On Saturday morning, as the nation’s attention turned to the white supremacist march in Charlottesville and its violent aftermath, Sen. Elizabeth Warren (D-Mass.) used a speech at the progressive Netroots Nation convention to lay down a marker for the Democratic Party’s future.
There was little buzz in the room about the 2020 presidential primaries — shouts of “Run Warren Run” and “Warren 2020″ were short and muted. But Warren, one of the party’s most popular figures, told activists that they could safely ignore any advice about how Democrats could win only through moderation.
Here are four points that we’re probably going to hear more about as the left wages and mostly wins battles inside the party.
No fear of “identity politics.” Near the top of her remarks, Warren ridiculed — by name — a New York Times op-ed in which pollster Mark Penn and disgraced politician Andrew Stein beseeched Democrats to “move to the center and reject the siren calls of the left.” This, according to Warren, not-so-subtly suggested that the party needed to pander to white voters at the expense of non-whites.
“Apparently, the path forward is to go back to locking up non-violent drug offenders and ripping more holes in our economic safety net,” Warren said. Later, she counted off a series of issues where Democrats decisively took the side of black activists. The “system is rigged,” she said…
… when the black-white wealth gap triples over the past three decades. When racist voter ID laws and voter suppression tactics sprout like weeds all across the country. When a man too racist to become a judge in the 1980s now runs the Department of Justice. When communities like Flint are living with poisoned water and polluted air. When there’s still no justice for, Eric Garner, Freddie Gray, Philando Castile and so many more.
Warren’s opposition to Attorney General Jeff Sessions was already famous, especially on the left, but it was striking that she called him a racist — and she did so to applause.
Defining the “bad” donors. Warren, who has repeatedly criticized her party’s 2016 presidential campaign messaging, included one pointed line: “We’re not going back to the days when a Democrat who wanted to run for a seat in Washington first had to grovel on Wall Street.” It was impossible to hear that line and not think of how Hillary Clinton’s campaign, especially after the primary against Sen. Bernie Sanders (I-Vt.), never shook off the stigma of “Wall Street money.”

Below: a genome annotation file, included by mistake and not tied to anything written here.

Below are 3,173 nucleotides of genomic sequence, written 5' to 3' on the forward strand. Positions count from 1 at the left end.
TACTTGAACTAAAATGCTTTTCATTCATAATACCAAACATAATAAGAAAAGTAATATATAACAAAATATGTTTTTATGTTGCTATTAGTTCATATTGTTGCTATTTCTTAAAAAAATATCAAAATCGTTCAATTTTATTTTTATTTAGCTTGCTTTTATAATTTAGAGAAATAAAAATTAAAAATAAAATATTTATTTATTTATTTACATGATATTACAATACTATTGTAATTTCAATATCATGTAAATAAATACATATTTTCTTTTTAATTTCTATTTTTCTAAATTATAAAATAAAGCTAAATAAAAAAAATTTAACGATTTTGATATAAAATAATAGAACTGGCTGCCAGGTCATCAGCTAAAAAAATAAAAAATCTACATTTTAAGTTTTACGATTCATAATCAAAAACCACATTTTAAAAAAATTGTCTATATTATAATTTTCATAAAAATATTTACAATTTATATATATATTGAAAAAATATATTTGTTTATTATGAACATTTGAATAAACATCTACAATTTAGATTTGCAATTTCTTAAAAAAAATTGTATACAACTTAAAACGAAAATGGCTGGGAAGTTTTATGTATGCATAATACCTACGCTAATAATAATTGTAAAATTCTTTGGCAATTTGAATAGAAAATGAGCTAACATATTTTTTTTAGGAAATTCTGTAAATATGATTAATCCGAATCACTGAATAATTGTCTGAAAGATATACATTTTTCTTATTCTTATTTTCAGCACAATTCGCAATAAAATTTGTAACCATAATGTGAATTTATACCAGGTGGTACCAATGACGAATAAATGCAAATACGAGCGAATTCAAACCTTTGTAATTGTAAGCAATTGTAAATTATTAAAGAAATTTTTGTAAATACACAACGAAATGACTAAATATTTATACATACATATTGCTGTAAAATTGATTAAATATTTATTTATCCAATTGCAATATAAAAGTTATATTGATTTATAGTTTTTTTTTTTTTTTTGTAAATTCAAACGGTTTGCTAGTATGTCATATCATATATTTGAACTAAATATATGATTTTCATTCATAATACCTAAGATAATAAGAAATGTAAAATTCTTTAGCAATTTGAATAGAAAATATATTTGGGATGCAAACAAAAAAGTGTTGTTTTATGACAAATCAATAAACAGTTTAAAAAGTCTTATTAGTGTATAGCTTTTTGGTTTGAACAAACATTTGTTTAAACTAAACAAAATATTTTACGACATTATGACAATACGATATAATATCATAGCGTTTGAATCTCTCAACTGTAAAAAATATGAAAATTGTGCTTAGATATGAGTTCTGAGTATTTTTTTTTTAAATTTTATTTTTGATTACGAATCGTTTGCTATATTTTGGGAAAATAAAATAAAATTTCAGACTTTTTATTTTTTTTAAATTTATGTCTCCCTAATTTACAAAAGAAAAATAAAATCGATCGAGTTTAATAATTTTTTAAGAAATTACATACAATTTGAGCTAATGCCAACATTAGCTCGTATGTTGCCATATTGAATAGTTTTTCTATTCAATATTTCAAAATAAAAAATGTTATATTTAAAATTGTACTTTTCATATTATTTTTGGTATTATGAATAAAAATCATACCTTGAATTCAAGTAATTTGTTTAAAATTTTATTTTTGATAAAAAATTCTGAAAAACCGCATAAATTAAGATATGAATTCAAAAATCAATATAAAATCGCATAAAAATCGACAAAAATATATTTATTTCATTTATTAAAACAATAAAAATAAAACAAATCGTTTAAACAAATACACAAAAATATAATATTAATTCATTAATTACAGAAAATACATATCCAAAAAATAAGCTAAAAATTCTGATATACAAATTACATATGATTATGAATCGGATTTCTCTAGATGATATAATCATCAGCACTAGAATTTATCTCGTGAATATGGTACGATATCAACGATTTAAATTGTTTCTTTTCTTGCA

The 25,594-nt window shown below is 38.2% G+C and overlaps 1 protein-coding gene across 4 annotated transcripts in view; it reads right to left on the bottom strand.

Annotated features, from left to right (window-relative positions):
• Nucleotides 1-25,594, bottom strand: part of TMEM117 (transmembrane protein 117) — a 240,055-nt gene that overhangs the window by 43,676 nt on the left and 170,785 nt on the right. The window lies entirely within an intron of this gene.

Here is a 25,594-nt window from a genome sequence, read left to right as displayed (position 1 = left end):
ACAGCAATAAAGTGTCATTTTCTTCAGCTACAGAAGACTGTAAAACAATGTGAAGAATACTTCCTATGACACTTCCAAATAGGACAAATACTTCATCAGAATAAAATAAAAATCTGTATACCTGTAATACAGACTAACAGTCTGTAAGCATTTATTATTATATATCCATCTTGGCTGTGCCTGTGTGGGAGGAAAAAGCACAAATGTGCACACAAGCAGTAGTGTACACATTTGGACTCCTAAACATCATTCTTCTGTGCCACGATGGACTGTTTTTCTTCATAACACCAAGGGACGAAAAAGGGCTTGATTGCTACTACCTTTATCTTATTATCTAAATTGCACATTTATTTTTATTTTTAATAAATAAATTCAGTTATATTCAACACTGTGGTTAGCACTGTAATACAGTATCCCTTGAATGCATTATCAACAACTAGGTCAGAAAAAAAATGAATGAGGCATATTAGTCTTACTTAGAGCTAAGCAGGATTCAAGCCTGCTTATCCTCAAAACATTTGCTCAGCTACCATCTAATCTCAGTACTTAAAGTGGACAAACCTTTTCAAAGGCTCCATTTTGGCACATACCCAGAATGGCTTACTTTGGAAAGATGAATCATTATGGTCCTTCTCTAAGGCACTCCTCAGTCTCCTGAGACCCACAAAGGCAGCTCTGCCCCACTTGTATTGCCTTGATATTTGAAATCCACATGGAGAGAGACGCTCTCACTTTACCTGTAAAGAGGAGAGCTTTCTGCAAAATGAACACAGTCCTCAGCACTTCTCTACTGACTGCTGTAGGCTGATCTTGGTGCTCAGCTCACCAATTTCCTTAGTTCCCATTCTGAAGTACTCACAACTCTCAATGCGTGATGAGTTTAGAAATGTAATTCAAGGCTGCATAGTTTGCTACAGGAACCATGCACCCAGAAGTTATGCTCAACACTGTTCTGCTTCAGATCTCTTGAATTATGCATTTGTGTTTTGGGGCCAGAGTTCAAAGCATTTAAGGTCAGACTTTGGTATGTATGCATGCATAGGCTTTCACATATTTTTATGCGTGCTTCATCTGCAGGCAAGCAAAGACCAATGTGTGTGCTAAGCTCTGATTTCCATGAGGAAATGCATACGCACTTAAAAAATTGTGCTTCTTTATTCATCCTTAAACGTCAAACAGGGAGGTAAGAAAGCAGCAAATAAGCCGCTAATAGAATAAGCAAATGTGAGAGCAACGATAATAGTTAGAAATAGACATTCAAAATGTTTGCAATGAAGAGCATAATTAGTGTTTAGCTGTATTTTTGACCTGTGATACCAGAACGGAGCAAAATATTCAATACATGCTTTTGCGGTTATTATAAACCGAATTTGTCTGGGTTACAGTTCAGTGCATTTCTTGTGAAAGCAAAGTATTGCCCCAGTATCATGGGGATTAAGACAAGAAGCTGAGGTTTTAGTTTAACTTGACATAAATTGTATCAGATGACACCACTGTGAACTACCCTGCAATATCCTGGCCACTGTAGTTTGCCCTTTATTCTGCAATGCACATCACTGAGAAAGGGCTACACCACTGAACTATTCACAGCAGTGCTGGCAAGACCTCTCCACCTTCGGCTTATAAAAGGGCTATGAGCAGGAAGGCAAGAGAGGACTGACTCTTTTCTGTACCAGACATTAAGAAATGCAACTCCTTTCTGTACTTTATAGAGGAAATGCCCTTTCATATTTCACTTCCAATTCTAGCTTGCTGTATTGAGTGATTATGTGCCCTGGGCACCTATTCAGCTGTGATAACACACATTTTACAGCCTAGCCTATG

But Warren, who represents Martha’s Vineyard and other bastions of big Democratic money, defined the bad sort of donations narrowly. That reframed the kind of argument that broke out after Sen. Kamala Harris (D-Calif.) met with “Clinton donors.” It would be impossible to fund Democratic campaigns without most of the people who backed Clinton; it is possible, and likely a good frame for 2018 and 2020, to noisily reject financial industry money.
Labor rights as civil rights. Warren suggested that Democrats needed to get behind basically every priority of the labor movement, and make it easier to join a union, a cause that was stymied in 2010 when Democrats lost the supermajority that could have passed the Employee Free Choice (or card check) bill.
“We’re going to fight for fully portable benefits for everyone,” said Warren, “and we’re going to fight to make sure that all work — full-time, part-time, gig — carries basic, pro-rata benefits. We’re going to fight to make it easier for workers to come together to form a union so they can take power into their own hands. And we’re going to turn the minimum wage into a living wage. Fight for $15!”
Single-payer health care as a 2020 standard. The arguments between Democrats about whether every 2018 candidate should back single-payer health care are happening, in part, because single-payer is becoming a de facto Democratic position in 2020. Every Senate Democrat seen as a potential candidate, from Warren to Harris to Sen. Kirsten Gillibrand (D-N.Y.), now backs “Medicare for All.” Even Rep. John Delaney (D-Md.), who launched the first 2020 bid this month to — let’s be honest — an avalanche of skepticism, has said he’s “for single-payer evolving from the context of the market we have now.”